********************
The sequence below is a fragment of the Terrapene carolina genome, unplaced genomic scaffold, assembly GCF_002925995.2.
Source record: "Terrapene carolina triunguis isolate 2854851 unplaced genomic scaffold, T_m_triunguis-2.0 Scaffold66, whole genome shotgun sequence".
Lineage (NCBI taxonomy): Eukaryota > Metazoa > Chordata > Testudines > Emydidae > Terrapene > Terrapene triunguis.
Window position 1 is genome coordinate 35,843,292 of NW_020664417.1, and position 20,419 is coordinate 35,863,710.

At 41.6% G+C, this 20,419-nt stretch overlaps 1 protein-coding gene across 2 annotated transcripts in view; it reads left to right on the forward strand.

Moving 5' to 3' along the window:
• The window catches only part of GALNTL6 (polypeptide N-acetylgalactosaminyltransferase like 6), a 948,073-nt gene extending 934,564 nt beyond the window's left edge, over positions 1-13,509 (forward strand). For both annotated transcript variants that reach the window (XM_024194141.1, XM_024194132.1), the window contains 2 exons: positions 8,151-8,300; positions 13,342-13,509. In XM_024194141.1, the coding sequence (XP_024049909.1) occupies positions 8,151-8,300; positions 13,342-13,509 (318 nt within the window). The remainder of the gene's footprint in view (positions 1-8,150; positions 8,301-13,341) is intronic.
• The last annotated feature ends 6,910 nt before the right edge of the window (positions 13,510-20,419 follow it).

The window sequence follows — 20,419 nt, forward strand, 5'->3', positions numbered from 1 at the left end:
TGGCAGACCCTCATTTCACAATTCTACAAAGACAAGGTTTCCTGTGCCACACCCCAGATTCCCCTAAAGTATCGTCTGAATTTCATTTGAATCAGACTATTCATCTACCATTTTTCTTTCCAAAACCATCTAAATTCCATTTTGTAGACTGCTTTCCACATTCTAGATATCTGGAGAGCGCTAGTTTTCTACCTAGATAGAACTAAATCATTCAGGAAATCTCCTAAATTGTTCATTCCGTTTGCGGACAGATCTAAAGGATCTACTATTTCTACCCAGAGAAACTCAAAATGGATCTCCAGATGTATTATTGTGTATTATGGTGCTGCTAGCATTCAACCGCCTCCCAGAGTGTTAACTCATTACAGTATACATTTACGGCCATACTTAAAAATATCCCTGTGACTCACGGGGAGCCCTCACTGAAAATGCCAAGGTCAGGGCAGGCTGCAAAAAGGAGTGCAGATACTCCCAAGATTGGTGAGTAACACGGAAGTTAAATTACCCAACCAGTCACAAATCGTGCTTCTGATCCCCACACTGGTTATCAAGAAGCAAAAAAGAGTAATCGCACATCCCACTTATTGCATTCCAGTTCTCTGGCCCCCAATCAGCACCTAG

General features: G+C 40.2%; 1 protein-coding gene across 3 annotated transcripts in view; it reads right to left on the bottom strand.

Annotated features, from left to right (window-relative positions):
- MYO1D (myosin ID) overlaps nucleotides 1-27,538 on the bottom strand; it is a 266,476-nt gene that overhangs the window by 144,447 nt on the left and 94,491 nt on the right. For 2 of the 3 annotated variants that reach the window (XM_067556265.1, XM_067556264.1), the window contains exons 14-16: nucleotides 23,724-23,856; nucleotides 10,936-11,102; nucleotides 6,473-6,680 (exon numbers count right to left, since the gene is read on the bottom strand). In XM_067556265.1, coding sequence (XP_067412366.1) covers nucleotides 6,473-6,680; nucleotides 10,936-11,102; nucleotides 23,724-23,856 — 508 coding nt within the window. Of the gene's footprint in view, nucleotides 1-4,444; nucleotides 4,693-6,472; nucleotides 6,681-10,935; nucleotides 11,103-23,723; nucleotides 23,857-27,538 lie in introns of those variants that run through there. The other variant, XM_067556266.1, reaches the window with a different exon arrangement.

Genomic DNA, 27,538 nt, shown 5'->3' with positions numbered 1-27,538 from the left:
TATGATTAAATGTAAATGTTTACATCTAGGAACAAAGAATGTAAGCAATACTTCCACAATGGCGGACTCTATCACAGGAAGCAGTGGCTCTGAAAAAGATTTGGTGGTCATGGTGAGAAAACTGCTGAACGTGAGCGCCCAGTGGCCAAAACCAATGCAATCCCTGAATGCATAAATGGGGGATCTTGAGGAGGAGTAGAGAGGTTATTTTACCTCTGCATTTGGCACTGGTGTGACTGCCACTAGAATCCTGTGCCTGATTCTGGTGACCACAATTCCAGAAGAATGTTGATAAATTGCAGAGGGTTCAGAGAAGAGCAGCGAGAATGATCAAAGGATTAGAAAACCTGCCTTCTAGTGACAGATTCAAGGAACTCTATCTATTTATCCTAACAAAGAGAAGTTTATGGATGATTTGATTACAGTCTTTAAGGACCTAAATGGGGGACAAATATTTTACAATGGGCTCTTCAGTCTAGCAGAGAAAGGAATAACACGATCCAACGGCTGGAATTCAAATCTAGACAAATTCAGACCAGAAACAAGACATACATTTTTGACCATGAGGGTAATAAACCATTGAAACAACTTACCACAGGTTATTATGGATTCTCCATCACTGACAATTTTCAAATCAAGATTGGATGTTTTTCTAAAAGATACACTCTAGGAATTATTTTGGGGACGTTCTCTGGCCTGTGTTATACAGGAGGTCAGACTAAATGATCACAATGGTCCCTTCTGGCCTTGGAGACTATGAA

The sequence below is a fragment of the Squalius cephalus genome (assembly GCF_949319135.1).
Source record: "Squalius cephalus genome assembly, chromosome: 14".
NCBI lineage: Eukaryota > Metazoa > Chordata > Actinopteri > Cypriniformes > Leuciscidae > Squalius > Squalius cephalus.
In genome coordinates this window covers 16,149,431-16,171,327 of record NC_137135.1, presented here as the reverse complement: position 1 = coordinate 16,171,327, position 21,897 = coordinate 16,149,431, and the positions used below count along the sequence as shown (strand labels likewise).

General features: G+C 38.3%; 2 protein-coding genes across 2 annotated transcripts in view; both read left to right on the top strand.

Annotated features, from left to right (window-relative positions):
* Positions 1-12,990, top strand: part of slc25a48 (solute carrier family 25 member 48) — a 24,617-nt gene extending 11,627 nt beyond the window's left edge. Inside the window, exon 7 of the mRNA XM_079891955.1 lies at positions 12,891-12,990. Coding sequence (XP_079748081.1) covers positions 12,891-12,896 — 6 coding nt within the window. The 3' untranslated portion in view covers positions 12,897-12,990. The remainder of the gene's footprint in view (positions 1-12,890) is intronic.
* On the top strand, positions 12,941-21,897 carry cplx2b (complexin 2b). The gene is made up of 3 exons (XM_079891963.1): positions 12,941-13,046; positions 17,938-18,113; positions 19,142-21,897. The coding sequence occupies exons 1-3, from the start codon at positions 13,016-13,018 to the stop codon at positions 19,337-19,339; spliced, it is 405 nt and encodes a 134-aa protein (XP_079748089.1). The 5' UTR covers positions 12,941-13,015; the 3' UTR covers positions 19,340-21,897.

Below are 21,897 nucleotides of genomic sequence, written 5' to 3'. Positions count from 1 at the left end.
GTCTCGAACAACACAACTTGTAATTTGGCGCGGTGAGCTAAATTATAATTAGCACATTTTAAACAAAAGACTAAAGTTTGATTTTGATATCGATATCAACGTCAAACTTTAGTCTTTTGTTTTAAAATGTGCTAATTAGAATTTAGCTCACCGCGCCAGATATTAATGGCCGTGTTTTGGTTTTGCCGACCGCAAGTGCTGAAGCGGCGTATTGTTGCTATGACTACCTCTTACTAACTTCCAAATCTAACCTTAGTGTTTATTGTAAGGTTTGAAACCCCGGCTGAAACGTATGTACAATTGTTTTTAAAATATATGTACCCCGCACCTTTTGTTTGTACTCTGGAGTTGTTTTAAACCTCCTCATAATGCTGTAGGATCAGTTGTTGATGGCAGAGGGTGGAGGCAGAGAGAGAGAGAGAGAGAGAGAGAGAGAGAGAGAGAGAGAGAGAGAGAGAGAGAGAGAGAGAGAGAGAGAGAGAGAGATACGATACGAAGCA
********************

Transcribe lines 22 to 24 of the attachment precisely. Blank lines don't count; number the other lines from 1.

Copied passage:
* Positions 1-12,990, top strand: part of slc25a48 (solute carrier family 25 member 48) — a 24,617-nt gene extending 11,627 nt beyond the window's left edge. Inside the window, exon 7 of the mRNA XM_079891955.1 lies at positions 12,891-12,990. Coding sequence (XP_079748081.1) covers positions 12,891-12,896 — 6 coding nt within the window. The 3' untranslated portion in view covers positions 12,897-12,990. The remainder of the gene's footprint in view (positions 1-12,890) is intronic.
* On the top strand, positions 12,941-21,897 carry cplx2b (complexin 2b). The gene is made up of 3 exons (XM_079891963.1): positions 12,941-13,046; positions 17,938-18,113; positions 19,142-21,897. The coding sequence occupies exons 1-3, from the start codon at positions 13,016-13,018 to the stop codon at positions 19,337-19,339; spliced, it is 405 nt and encodes a 134-aa protein (XP_079748089.1). The 5' UTR covers positions 12,941-13,015; the 3' UTR covers positions 19,340-21,897.

Below are 21,897 nucleotides of genomic sequence, written 5' to 3'. Positions count from 1 at the left end.